The Ultimate Fighting Championship arose from what seemed more like a Jean-Claude Van Damme elevator pitch than a business: who would win a contest between the world’s greatest fighters, from any discipline? It limped along for a decade before the Fertita brothers and Dana White hit upon its modern format and aesthetic, which is sort of internet maximalist. You can tell a lot about the code by the company it keeps – the UFC’s are not just challenger brands, but scrappy, sometimes unmentionable underdogs.
Here Joe Rogan is not a Covid-sceptic podcaster but a star commentator. UFC’s key partners are second-tier streaming services, weird energy drinks and supplements, online gambling and crypto. Manscaped is the “official electric trimmer of the UFC”. VEChain is “the official layer one blockchain of UFC”. Everything is not just for sale, but sold.
There are piles of banner ads and pop-up video clips while the main event is playing – a main event which you paid $39.95 to watch. The fighters demand a doubling of the “knockout of the night” bonus during post match interviews. Alexander Volkanovski finishes his peerless title defence covered in blood – not his own, but his opponent’s. The first fight ends when someone is poked in the eye and temporarily blinded, and all this is totally normal, because this is cage fighting.
Why does this matter to the All Blacks?
The previous night I went to Eden Park to watch the All Blacks smash a spirited Irish team, first slowly and then in a flurry. In the buildup to kick-off there are little hints that this is not just a sporting event, but entertainment, a show. Shapeshifter’s ‘Dutchies’ has become the team’s warm-up song, and the seriousness with which the haka is taken and deployed has improved massively over time. British petrochemical giant Ineos and Japanese pharmaceutical giant Taisho are key sponsors, a sign of how the All Blacks are that rare New Zealand entity – one which derives huge power and income internationally as well as at home.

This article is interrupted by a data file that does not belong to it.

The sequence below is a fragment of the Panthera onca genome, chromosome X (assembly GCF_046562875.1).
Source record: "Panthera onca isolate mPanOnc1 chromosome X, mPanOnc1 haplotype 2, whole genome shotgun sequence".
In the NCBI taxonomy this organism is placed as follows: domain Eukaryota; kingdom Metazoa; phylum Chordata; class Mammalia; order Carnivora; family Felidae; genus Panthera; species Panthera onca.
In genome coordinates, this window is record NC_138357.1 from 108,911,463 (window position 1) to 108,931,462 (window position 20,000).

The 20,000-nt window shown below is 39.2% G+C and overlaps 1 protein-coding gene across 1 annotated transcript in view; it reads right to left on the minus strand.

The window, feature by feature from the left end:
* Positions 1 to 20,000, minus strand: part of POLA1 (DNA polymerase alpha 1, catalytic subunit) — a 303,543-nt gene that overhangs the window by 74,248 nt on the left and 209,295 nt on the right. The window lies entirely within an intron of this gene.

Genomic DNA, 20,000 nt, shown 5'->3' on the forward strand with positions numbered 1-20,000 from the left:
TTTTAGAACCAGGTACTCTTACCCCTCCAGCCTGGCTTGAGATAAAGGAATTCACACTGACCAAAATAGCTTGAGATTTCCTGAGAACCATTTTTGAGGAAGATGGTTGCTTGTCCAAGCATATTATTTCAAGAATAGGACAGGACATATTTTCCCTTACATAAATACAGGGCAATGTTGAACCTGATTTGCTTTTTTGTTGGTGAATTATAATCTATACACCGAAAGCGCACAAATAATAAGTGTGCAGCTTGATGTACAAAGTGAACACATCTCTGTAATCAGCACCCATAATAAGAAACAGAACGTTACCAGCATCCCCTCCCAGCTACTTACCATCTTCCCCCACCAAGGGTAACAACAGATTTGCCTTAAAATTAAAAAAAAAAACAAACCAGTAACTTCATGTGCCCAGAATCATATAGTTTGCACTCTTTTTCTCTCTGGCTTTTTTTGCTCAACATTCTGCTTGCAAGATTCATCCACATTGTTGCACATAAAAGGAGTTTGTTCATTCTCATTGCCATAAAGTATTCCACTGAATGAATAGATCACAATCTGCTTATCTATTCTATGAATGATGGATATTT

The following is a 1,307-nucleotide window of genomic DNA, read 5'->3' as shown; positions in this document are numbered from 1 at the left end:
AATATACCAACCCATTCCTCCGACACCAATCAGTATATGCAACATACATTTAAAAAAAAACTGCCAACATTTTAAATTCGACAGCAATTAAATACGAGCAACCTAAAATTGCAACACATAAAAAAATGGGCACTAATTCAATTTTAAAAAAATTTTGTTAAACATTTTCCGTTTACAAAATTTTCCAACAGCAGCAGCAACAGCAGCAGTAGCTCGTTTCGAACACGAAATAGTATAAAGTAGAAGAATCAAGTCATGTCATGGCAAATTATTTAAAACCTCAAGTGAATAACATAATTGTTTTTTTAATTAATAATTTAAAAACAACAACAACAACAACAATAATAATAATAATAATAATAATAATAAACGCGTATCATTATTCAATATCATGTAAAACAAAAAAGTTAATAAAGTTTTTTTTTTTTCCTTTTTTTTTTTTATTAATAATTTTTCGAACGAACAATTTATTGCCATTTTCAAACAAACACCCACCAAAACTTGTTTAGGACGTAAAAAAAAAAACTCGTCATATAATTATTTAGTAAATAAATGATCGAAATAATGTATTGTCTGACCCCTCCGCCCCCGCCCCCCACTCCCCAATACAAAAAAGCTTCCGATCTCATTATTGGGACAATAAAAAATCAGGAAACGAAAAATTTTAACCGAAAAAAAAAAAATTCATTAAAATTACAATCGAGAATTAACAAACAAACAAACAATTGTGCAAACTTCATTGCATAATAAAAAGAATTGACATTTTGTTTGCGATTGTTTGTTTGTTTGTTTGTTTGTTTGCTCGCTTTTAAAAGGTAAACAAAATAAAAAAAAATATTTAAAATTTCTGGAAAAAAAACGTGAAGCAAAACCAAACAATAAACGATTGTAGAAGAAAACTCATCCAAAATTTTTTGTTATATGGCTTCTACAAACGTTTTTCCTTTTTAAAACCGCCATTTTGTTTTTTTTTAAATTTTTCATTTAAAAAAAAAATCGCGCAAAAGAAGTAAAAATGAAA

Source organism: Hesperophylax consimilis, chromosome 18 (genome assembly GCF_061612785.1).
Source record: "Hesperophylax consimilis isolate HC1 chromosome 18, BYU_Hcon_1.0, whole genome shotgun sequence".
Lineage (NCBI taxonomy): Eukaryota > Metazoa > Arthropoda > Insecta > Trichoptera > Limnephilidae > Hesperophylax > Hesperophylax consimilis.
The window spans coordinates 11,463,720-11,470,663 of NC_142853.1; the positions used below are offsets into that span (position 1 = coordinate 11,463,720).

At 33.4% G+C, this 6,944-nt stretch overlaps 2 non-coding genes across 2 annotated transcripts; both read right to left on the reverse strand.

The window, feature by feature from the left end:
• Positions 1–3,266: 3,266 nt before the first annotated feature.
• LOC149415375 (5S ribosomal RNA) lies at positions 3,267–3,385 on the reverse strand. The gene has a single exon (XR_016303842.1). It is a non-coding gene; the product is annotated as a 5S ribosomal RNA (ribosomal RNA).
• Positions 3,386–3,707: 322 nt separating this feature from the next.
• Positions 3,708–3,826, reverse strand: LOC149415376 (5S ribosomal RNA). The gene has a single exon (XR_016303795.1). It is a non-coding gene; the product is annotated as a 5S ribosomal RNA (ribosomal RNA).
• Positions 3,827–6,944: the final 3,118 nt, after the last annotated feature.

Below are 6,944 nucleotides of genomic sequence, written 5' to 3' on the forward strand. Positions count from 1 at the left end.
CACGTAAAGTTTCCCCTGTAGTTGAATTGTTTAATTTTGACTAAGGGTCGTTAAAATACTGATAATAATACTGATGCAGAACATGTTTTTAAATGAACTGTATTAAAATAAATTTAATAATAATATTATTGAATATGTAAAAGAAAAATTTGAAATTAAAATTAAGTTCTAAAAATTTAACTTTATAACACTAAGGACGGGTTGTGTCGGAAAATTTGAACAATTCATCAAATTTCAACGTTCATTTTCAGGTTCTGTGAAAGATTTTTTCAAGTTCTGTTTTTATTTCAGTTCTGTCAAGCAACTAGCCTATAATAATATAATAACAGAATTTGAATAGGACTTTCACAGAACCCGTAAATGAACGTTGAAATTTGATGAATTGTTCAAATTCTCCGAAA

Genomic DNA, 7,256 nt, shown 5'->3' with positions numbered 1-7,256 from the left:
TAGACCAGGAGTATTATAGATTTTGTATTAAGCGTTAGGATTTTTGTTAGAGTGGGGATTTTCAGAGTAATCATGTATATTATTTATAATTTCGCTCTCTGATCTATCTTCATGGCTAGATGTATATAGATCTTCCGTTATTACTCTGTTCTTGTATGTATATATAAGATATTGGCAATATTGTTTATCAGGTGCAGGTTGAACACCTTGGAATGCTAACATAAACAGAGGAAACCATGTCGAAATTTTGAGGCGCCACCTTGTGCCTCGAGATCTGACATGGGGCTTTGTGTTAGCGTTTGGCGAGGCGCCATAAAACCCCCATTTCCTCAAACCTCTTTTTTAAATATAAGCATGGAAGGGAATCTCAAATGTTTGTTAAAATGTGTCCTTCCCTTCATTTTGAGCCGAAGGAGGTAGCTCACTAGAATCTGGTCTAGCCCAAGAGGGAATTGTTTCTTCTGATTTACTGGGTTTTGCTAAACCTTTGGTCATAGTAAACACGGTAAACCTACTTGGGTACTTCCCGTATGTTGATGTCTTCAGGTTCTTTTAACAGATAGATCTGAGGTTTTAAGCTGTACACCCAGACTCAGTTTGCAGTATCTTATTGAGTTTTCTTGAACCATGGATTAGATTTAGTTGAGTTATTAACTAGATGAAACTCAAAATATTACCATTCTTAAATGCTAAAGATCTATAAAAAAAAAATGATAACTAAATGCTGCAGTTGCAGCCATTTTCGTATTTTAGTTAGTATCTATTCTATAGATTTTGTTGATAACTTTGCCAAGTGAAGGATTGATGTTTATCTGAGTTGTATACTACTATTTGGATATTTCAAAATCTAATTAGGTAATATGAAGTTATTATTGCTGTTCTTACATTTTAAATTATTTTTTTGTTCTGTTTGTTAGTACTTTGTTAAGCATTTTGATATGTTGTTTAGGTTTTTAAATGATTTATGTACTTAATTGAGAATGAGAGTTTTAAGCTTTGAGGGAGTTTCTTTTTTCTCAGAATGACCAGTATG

I watched from New Zealand Rugby’s giant box, which is admittedly a pretty nice way to do it. But you could feel the way the emphasis is starting to shift there too. Ten years ago it was all ex-players, provincial rugby people and their commercial partners. It was very serious and conservative and ultimately rooted in the amateur era from which it had emerged just 15 years before. Today you see young comics like Chris Parker, Tom Sainsbury and Guy Montgomery alongside radio personalities from The Edge and Mai FM. The demographic has come back around 10 years in age, a result of a calculated attempt to open up a game that inadvertently aged hard and fast with its Sky TV audience (incidentally, Sky is trying to do the same Benjamin Button trick too).
As Madeleine Chapman’s analysis for The Spinoff showed, the attempt to modernise is still incomplete. But it also needs acknowledging that it is a giant leap for New Zealand Rugby to even be publicly discussing and advocating for mental health, women’s rugby and Pacific communities at all. CEO Mark Robinson oversees a torture chamber of an organisational structure – NZ Rugby is an incorporated society effectively governed by its 26 constituent unions, needing to serve amateur rugby but hostage to its professional players and their union. Which makes any kind of progress ferociously complicated.